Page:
Former President Jimmy Carter on Tuesday evening offered some fond memories of the recently departed socialist Venezuelan leader Hugo Chavez.
Carter recalled his first meeting with Chavez in 1998 — during the Venezuelan leader’s campaign for president — and noted that The Carter Center observed the country’s elections in 2000, and returned to encourage dialogue during the country’s tumultuous internal political conflict between 2002 and 2004.
“We came to know a man who expressed a vision to bring profound changes to his country to benefit especially those people who had felt neglected and marginalized,” Carter said in a statement.
Carter noted that while he did not always agree with Chavez‘s methods, he “never doubted Hugo Chávez’s commitment to improving the lives of millions of his fellow countrymen,” and said that the former Venezuelan president “will be remembered for his bold assertion of autonomy and independence for Latin American governments and for his formidable communication skills and personal connection with supporters in his country and abroad to whom he gave hope and empowerment.”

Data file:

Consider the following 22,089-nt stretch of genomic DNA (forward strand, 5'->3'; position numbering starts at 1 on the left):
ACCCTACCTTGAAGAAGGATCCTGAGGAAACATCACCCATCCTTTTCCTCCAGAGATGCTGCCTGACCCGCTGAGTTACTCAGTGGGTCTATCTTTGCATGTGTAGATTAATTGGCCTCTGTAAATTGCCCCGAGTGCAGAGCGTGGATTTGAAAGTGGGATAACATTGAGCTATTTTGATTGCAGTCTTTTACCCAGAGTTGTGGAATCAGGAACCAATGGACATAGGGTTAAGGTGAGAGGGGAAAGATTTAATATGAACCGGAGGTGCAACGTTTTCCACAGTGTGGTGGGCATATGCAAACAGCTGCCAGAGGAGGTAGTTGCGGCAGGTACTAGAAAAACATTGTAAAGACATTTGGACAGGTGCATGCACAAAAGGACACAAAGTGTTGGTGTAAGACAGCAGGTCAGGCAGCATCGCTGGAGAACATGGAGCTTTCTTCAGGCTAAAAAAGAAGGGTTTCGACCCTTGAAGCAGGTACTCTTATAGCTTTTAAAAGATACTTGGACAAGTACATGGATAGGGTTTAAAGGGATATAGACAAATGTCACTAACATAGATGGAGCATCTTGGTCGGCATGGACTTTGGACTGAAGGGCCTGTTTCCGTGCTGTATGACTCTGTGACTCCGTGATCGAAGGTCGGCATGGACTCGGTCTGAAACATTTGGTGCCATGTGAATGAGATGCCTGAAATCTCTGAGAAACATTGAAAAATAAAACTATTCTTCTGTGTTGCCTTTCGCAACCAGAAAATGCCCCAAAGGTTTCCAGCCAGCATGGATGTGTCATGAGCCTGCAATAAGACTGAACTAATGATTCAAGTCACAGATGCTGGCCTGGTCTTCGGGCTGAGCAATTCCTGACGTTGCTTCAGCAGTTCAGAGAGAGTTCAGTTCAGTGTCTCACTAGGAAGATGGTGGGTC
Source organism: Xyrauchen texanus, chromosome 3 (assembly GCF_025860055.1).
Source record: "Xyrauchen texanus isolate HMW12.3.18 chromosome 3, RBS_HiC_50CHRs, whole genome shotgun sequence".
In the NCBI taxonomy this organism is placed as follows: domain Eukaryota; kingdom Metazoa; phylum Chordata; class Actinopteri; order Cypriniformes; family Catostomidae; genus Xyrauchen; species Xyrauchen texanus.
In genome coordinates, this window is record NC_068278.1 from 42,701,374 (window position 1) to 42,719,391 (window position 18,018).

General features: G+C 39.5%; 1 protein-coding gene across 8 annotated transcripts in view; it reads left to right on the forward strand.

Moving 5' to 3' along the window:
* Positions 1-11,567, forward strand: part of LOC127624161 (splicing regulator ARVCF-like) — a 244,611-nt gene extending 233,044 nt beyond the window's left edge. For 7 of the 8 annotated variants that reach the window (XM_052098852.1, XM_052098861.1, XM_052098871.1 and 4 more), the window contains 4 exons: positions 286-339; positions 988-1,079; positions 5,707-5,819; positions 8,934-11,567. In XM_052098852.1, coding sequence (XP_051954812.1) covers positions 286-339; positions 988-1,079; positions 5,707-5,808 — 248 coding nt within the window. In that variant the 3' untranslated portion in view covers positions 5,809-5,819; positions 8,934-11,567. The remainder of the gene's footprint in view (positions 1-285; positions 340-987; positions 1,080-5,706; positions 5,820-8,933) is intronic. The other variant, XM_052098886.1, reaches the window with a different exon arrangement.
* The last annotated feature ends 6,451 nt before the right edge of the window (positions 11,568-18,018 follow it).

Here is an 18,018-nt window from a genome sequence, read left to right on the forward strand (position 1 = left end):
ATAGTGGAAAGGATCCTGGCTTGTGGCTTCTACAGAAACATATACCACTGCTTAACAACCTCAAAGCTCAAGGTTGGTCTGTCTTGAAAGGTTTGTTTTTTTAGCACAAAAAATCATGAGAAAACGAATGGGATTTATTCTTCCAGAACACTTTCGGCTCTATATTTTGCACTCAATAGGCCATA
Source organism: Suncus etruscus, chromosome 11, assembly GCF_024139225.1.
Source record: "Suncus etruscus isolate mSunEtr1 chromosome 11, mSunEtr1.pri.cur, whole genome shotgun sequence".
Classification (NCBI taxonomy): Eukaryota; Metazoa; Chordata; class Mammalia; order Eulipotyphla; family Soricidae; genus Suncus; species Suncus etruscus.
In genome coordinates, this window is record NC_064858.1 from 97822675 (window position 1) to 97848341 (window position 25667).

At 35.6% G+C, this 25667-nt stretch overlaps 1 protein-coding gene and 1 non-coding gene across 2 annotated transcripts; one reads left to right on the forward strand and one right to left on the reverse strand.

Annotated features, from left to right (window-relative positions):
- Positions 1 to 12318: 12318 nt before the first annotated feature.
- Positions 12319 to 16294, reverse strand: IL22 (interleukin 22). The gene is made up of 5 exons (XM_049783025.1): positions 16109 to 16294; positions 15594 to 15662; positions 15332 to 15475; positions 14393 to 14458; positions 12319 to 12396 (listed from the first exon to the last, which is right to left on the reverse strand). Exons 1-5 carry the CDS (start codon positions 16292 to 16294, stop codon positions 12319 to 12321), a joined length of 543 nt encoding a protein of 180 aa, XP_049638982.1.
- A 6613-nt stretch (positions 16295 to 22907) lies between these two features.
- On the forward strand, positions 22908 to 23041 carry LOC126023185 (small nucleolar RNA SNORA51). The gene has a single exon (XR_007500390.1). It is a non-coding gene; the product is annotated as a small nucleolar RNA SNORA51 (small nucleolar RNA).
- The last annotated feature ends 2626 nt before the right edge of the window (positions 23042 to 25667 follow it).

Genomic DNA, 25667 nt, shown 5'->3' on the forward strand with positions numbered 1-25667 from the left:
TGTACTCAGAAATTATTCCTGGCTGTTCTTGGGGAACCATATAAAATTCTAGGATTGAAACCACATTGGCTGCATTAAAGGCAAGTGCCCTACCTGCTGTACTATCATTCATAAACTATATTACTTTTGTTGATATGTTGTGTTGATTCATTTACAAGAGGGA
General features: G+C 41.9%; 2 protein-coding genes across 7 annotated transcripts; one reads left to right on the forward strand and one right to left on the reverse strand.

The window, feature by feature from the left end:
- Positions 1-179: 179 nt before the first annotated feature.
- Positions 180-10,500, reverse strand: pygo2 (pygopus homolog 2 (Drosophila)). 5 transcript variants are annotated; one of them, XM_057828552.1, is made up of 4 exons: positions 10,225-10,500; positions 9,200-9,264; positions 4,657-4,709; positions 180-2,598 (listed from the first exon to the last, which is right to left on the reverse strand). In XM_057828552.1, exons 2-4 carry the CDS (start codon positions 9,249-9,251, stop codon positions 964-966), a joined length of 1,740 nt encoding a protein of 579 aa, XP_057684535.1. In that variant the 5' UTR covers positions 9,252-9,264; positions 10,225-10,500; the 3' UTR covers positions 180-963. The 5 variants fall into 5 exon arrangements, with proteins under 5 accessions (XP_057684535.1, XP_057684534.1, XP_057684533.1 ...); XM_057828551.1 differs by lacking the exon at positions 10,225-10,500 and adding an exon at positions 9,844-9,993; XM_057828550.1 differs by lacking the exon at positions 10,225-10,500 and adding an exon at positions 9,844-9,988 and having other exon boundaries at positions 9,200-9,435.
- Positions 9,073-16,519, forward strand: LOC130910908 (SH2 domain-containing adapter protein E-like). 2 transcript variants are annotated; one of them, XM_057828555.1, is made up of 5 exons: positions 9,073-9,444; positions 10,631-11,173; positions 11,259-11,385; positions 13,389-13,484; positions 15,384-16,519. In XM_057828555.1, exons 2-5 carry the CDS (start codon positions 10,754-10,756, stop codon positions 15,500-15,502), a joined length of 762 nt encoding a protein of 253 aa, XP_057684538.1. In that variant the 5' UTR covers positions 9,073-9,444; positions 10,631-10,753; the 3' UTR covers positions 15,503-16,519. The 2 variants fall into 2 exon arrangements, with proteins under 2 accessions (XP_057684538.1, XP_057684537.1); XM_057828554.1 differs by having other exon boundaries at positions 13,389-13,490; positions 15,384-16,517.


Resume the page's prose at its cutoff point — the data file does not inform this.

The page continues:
“Venezuelan poverty rates were cut in half, and millions received identification documents for the first time allowing them to participate more effectively in their country’s economic and political life,” he added.
The former president concluded that he hopes Venezuelans will “recall his positive legacies — especially the gains made for the poor and vulnerable — the political leaders will move the country forward by building a new consensus that ensures equal opportunities for all Venezuelans to participate in every aspect of national life.”
Chavez died Tuesday of complications from cancer in his pelvic region. He was 58.